Improving Safety and Quality

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Banana farmers reel under ‘butterfly’ attack Scientists at the Kerala Agricultural University have called for heightened vigil against a new and devastating pest that threatens to blight banana crops in the State.
The pest, identified as the Banana Skipper or Palm Redeye (Erionota thrax), is a chocolate-brown butterfly belonging to the family Hesperidae. It is also known as Banana Leaf Roller because its larva or caterpillar cuts the leaves at the edges and makes a series of cylindrical rolls before developing into a pupa. A heavy infestation could damage the whole banana leaf, leaving only the midrib intact.
According to Dr. Arthur Jacob, Professor and Head of the KAU’s instructional farm at Vellayani near here, the pest was reported last year from different locations in the State. He said the damage was now found to be spreading to the southern parts, especially Thiruvananthapuram, a major producer of banana. The infestation has been found to be heavy in a few banana farms at Kalliyoor, Kakkamoola and Pallichal near Vellayani.
Originally reported from Southeast Asia, the banana leaf roller pest is distributed in Northeast India, Sikkim, Nepal, the Andaman islands, Mauritius, Malaysia, China, Vietnam, Hawaii and Papua New Guinea. Measuring 4 to 6 cm in length, the white powder-coated caterpillar prefers banana leaves though it is occasionally found to infest coconut palms also.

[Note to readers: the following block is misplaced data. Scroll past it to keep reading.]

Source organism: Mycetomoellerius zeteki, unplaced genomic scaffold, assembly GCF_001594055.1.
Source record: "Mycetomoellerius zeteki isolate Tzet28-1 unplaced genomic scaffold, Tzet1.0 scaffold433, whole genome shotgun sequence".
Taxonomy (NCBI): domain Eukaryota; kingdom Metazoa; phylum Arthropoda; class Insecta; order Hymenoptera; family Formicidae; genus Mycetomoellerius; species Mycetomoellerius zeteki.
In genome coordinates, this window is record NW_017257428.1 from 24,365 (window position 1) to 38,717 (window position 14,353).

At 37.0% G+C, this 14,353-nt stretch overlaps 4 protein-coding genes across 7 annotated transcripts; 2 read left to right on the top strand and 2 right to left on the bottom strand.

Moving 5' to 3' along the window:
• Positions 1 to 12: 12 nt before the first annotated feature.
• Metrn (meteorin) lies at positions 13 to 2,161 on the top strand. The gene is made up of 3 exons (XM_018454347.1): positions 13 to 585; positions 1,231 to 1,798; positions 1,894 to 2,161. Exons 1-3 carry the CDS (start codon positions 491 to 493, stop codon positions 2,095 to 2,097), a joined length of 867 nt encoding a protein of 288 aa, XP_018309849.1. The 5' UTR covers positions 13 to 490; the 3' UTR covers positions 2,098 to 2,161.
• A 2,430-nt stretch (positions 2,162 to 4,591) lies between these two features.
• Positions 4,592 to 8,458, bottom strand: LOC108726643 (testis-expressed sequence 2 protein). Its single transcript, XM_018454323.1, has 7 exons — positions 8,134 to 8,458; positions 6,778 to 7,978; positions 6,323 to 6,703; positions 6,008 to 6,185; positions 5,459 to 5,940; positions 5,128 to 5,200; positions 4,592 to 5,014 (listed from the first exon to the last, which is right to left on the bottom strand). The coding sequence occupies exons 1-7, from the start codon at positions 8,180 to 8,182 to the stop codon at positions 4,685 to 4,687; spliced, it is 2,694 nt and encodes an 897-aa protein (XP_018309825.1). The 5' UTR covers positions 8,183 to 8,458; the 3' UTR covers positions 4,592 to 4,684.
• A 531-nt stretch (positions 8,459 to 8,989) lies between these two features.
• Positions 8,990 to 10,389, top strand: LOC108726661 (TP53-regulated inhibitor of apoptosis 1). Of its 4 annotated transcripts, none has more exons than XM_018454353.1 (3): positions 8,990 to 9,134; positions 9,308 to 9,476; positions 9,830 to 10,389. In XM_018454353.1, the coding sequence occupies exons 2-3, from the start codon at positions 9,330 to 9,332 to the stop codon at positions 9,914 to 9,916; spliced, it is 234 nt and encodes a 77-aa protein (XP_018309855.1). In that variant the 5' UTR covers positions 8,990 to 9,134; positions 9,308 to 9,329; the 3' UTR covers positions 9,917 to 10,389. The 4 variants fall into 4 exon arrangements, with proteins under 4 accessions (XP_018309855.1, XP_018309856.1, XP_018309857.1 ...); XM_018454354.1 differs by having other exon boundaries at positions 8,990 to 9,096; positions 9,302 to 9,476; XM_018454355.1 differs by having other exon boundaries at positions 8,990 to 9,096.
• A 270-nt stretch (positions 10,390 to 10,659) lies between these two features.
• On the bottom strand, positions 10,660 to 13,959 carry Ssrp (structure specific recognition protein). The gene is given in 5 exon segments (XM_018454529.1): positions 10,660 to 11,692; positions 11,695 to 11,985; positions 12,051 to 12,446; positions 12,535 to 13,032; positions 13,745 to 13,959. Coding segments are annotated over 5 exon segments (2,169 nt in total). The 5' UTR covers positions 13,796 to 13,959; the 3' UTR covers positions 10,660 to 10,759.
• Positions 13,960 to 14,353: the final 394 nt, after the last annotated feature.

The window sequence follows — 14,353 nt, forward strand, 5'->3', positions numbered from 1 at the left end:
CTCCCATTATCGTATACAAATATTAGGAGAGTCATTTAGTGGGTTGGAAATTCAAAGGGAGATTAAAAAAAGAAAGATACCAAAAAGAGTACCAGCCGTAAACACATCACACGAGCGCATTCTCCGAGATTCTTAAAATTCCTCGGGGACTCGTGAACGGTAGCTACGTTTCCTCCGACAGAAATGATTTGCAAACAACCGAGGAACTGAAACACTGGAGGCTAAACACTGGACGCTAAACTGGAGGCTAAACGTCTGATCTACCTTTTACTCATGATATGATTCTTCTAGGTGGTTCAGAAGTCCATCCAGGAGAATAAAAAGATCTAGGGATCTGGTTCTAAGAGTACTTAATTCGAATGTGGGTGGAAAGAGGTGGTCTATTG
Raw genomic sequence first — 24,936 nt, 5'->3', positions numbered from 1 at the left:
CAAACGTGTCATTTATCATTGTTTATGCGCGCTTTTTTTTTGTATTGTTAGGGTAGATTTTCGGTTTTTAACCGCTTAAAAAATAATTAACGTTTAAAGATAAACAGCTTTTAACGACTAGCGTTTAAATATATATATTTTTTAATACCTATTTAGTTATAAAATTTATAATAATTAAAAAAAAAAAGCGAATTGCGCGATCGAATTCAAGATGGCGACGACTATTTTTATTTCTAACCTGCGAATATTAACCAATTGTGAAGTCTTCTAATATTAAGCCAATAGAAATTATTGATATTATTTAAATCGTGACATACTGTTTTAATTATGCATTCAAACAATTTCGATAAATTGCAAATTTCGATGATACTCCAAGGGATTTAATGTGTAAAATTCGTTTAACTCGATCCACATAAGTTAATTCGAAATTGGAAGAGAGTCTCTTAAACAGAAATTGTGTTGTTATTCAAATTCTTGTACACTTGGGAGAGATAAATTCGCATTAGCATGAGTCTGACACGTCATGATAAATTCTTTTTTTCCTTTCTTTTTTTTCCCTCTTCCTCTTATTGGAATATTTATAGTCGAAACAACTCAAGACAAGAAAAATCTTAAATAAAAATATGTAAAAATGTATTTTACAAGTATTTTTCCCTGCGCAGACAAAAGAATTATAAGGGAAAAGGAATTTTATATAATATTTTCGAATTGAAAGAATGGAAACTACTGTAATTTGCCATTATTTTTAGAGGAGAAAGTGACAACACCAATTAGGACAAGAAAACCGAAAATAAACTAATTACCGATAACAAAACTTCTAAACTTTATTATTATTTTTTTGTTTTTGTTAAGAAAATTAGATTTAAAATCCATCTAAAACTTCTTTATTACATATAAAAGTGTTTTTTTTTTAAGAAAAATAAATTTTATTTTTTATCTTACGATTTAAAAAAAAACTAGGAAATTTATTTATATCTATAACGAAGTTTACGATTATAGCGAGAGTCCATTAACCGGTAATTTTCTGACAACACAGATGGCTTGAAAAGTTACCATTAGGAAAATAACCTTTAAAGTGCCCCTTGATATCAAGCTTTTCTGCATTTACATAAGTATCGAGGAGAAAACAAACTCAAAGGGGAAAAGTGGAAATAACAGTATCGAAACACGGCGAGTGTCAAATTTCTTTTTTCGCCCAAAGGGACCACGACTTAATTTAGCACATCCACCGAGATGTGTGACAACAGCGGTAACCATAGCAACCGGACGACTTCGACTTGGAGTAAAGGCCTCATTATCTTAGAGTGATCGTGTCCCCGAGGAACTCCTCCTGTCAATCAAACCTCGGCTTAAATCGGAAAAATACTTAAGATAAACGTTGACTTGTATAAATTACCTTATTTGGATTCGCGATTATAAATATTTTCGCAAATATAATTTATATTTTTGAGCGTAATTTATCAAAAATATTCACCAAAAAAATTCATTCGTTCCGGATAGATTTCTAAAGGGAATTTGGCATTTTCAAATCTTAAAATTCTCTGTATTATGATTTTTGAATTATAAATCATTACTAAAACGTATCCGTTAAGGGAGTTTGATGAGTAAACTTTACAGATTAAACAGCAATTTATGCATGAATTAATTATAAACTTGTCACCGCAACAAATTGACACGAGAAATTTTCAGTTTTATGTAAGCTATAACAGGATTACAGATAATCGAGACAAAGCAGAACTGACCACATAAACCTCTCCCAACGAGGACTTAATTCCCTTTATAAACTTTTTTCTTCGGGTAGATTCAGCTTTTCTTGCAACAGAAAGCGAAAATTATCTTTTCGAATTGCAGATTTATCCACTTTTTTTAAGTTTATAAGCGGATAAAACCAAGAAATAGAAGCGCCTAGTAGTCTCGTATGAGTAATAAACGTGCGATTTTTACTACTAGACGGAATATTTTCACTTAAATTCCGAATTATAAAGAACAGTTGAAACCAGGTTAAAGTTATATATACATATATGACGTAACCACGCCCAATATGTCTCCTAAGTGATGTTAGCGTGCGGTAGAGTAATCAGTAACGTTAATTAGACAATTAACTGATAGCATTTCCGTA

Citing reports from other countries, Dr. Arthur said natural control was the best remedy. The introduction of natural parasites has been advocated to bring the damage under control.
An expert team of the KAU has advised farmers to be vigilant against the spread of the pest. The scientists have called for field scouting and periodic destruction of the rolled leaves by burning to kill the larvae. “Chemical control measures are seldom required, but if the manual removal of the leaf rolls is not possible, treatments timed to control the newly hatched larvae may be attempted with the backing of field studies,” Dr. Arthur said.

Farmers in western Japan have started shipping square-shaped watermelons to locations across the country.
They will be sold at department stores in Osaka and Tokyo and even shipped overseas.
Farmers in Zentsuuji city said they have already received 114 orders from Canada and prepared about 250 cubic watermelons for shipment.
The product was invented in Kagawa about 30 years ago. To reach the shape like this, it is put in a plastic box and as it matures, it takes on the shape of a cube. However, the square watermelons are not for eating.
The fruit is harvested before it is ripe, and is mainly for show. In Japan, they are popular as gifts for decoration. The Japanese have a tradition of giving gifts several times a year and fruits are seen as luxury items.
The watermelons go for at least $100 and are sold at high-end department stores.
Now overseas markets are buying into the square-shaped luxury item too.
Last year, the fruits were shipped to Moscow, where they were so popular they sold for around $860, USA Today reported.